Clean & Sober Media is far from the only publisher owned in whole or in part by people with a financial interest in a treatment center or addiction-related business. Another is Addiction Unscripted, a group that gained recognition earlier this year when Mark Zuckerberg wrote a long Facebook post promoting both the website and its affiliated Facebook group, Affected By Addiction Support Group, which has over 52,000 members. (Addiction Unscripted itself has nearly 200,000 Facebook likes.)

“We're looking for ways to help people find groups that will be meaningful to them,” the Facebook founder wrote to his 97.8 million followers in July. “Dealing with addiction can be isolating and is a place for people affected by addiction to come together. Now if you join their page, you can request to join the Affected By Addiction Support Group to connect with people who are going through the same thing.”

Facebook invited Addiction Unscripted co-founder Matt Mendoza and his partner Jeremy Broderick to the 2017 Facebook Communities Summit at Facebook headquarters, where Mendoza spoke about his role creating a “safe space for people who are experiencing or recovering from drug and alcohol addiction.”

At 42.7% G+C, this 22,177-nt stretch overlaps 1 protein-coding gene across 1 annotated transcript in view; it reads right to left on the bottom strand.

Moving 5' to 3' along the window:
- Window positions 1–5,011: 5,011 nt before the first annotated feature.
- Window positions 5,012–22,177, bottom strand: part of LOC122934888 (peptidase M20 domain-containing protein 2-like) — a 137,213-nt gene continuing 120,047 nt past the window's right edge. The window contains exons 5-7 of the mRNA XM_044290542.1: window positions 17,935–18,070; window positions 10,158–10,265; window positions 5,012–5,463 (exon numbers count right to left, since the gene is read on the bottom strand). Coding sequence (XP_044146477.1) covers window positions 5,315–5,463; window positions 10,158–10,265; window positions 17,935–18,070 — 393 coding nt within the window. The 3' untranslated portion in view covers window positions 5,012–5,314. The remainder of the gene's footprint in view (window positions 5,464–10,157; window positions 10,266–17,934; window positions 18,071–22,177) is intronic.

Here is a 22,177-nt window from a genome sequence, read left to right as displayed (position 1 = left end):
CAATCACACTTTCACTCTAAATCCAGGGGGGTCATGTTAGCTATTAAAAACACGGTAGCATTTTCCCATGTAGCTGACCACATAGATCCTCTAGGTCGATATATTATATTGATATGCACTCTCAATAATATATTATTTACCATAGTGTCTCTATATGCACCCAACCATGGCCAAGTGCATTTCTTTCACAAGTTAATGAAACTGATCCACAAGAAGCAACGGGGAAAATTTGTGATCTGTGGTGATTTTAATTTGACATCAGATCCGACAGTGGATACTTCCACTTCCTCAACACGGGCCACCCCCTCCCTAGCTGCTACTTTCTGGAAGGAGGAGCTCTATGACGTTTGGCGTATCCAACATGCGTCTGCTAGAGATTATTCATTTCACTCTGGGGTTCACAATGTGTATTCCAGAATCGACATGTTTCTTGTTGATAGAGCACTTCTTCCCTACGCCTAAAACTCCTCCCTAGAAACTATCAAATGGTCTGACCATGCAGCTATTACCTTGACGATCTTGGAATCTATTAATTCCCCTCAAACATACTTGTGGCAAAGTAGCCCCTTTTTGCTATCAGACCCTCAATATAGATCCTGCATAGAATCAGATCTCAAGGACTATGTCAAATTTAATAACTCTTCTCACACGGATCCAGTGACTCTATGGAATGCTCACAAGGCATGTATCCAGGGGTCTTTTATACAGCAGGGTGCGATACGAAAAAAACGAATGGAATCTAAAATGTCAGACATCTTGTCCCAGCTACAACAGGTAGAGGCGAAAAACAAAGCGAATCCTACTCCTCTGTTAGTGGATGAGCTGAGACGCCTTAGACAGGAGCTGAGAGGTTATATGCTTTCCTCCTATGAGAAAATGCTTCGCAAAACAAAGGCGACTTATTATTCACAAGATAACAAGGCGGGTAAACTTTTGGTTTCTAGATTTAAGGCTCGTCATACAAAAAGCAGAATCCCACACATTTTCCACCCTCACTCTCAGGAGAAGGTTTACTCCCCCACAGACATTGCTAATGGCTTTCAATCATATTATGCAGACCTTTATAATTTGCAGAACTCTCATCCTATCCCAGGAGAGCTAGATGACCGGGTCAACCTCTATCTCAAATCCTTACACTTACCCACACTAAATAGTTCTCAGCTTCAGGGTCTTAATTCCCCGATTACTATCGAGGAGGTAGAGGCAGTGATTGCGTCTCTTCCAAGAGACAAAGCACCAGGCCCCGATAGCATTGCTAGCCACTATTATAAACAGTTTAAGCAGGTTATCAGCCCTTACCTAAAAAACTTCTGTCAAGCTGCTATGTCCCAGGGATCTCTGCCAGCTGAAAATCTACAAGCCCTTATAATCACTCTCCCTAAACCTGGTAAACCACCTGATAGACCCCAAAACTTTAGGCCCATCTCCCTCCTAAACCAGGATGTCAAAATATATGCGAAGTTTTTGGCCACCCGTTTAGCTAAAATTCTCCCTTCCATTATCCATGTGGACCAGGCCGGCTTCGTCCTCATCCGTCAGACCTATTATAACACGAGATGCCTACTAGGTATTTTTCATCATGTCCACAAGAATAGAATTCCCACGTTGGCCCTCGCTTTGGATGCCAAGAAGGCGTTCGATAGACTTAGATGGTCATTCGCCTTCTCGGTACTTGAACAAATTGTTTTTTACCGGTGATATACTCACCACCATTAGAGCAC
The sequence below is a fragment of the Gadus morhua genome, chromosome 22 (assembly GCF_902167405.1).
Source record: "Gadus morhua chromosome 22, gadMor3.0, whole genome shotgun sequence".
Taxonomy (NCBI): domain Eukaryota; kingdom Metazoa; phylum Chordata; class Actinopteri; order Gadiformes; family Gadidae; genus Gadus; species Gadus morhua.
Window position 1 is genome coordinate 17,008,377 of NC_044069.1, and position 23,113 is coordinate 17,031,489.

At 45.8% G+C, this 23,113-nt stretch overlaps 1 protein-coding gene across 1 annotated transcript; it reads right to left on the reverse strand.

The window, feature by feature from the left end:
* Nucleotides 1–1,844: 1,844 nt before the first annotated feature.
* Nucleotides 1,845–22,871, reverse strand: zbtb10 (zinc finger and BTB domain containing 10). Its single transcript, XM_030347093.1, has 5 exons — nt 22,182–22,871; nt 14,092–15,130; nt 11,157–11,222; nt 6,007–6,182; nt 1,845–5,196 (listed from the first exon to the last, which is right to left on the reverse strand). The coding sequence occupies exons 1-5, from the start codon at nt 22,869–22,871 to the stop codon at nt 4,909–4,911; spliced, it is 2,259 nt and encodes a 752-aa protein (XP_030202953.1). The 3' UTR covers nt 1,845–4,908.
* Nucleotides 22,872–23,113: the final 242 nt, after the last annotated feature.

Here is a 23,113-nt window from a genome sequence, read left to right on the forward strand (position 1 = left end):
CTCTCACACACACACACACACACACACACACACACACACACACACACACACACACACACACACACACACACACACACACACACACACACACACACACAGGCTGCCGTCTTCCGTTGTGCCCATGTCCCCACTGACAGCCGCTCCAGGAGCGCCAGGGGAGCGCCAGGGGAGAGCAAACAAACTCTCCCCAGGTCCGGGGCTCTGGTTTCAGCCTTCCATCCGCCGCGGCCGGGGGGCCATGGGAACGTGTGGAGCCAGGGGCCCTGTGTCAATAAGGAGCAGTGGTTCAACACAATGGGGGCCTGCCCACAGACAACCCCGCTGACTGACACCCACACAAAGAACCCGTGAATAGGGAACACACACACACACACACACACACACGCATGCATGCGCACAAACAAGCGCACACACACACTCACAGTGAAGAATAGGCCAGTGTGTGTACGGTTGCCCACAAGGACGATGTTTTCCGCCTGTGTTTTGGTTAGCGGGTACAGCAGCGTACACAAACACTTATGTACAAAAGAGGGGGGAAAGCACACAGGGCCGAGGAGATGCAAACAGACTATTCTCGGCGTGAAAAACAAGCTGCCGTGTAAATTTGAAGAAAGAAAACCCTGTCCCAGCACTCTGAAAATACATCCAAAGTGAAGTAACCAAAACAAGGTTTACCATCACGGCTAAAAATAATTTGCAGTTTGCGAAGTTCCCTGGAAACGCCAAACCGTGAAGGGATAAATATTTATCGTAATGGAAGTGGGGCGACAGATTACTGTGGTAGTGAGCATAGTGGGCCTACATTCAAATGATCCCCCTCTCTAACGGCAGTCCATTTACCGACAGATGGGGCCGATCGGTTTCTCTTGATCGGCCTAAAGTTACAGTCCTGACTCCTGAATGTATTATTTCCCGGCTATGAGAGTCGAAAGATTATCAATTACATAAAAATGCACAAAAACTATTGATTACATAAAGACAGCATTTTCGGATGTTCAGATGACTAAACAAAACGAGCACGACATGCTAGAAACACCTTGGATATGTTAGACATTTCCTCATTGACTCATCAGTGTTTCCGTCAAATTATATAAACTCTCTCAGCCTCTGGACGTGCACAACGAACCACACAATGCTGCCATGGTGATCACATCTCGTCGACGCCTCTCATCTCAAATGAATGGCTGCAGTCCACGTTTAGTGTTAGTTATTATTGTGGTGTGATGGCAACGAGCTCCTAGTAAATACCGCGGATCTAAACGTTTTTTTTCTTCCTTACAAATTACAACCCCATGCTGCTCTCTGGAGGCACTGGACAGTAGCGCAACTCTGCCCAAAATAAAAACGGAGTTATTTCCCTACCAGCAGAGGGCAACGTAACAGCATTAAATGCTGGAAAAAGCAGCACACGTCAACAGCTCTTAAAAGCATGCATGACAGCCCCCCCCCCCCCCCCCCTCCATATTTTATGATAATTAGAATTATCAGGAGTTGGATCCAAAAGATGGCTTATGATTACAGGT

Zuckerberg wrote a long Facebook post promoting the site and its affiliated Facebook group

That safe space has another purpose: generating admissions for Costa Mesa treatment center Windward Way and its sister facility, Casa Capri.

Broderick, the CEO of Windward Way, owns about 20 percent of Addiction Unscripted. Mendoza is a marketer at Windward Way, with an office next to Broderick’s. The phone number for Addiction Unscripted, listed on Affected By Addiction Support Group as the primary resource for people in need, rings to Windward Way’s marketers.

“The Affected By Addiction Support Group on Facebook is essentially mined and operated by admissions counselors at Windward Way,” a source inside the company told The Verge. Marketers, including Mendoza, send private messages to people who post to the group, offering support and suggesting they call the hotline.

Addiction Unscripted co-founder Matt Mendoza and Windward Way CEO Jeremy Broderick visiting the Facebook campus.

Mendoza, who was convicted of wire fraud in 2010, told The Verge that Facebook was aware of Broderick’s connection to Windward Way, and that the support group was generating admissions for the rehab. When asked how the Facebook page grew so quickly, he declined to explain, saying it wasn’t relevant.

“We’re aware of Matt’s connection to Windward, and we have many other community leaders on Facebook using Groups as a channel to both create a community around a passion or cause, and as a way to financially support that community,” a Facebook spokesperson told The Verge. “We’re always happy to see Groups and other Facebook tools as forces to build communities and create positive real-world impact.”